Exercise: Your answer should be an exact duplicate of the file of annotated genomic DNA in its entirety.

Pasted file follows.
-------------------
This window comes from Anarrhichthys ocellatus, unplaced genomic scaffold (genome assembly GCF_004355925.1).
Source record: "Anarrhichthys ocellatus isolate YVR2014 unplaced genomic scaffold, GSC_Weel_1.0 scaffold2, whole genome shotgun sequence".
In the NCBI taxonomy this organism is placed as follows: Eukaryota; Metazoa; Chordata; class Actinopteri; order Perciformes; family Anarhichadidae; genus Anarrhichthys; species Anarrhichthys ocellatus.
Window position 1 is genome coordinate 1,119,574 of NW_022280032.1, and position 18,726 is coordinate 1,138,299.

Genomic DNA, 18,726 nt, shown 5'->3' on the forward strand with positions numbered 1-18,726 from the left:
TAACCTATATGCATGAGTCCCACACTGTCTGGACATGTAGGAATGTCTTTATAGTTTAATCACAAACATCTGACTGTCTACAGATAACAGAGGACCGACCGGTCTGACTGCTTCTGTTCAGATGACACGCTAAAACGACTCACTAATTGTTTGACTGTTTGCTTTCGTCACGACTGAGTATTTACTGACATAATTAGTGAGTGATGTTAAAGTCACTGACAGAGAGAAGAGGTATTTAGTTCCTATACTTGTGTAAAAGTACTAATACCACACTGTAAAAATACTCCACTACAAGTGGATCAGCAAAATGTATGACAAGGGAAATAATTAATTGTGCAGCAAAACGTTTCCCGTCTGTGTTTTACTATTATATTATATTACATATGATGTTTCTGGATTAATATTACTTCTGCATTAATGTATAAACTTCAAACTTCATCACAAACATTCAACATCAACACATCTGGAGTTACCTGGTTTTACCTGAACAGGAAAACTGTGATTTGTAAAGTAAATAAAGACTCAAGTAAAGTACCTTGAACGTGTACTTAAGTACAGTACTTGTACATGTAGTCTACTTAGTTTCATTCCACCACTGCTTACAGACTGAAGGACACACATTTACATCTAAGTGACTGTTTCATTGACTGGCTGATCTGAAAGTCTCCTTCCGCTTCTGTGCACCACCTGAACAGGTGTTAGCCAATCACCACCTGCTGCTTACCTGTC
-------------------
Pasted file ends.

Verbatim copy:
This window comes from Anarrhichthys ocellatus, unplaced genomic scaffold (genome assembly GCF_004355925.1).
Source record: "Anarrhichthys ocellatus isolate YVR2014 unplaced genomic scaffold, GSC_Weel_1.0 scaffold2, whole genome shotgun sequence".
In the NCBI taxonomy this organism is placed as follows: Eukaryota; Metazoa; Chordata; class Actinopteri; order Perciformes; family Anarhichadidae; genus Anarrhichthys; species Anarrhichthys ocellatus.
Window position 1 is genome coordinate 1,119,574 of NW_022280032.1, and position 18,726 is coordinate 1,138,299.

Genomic DNA, 18,726 nt, shown 5'->3' on the forward strand with positions numbered 1-18,726 from the left:
TAACCTATATGCATGAGTCCCACACTGTCTGGACATGTAGGAATGTCTTTATAGTTTAATCACAAACATCTGACTGTCTACAGATAACAGAGGACCGACCGGTCTGACTGCTTCTGTTCAGATGACACGCTAAAACGACTCACTAATTGTTTGACTGTTTGCTTTCGTCACGACTGAGTATTTACTGACATAATTAGTGAGTGATGTTAAAGTCACTGACAGAGAGAAGAGGTATTTAGTTCCTATACTTGTGTAAAAGTACTAATACCACACTGTAAAAATACTCCACTACAAGTGGATCAGCAAAATGTATGACAAGGGAAATAATTAATTGTGCAGCAAAACGTTTCCCGTCTGTGTTTTACTATTATATTATATTACATATGATGTTTCTGGATTAATATTACTTCTGCATTAATGTATAAACTTCAAACTTCATCACAAACATTCAACATCAACACATCTGGAGTTACCTGGTTTTACCTGAACAGGAAAACTGTGATTTGTAAAGTAAATAAAGACTCAAGTAAAGTACCTTGAACGTGTACTTAAGTACAGTACTTGTACATGTAGTCTACTTAGTTTCATTCCACCACTGCTTACAGACTGAAGGACACACATTTACATCTAAGTGACTGTTTCATTGACTGGCTGATCTGAAAGTCTCCTTCCGCTTCTGTGCACCACCTGAACAGGTGTTAGCCAATCACCACCTGCTGCTTACCTGTC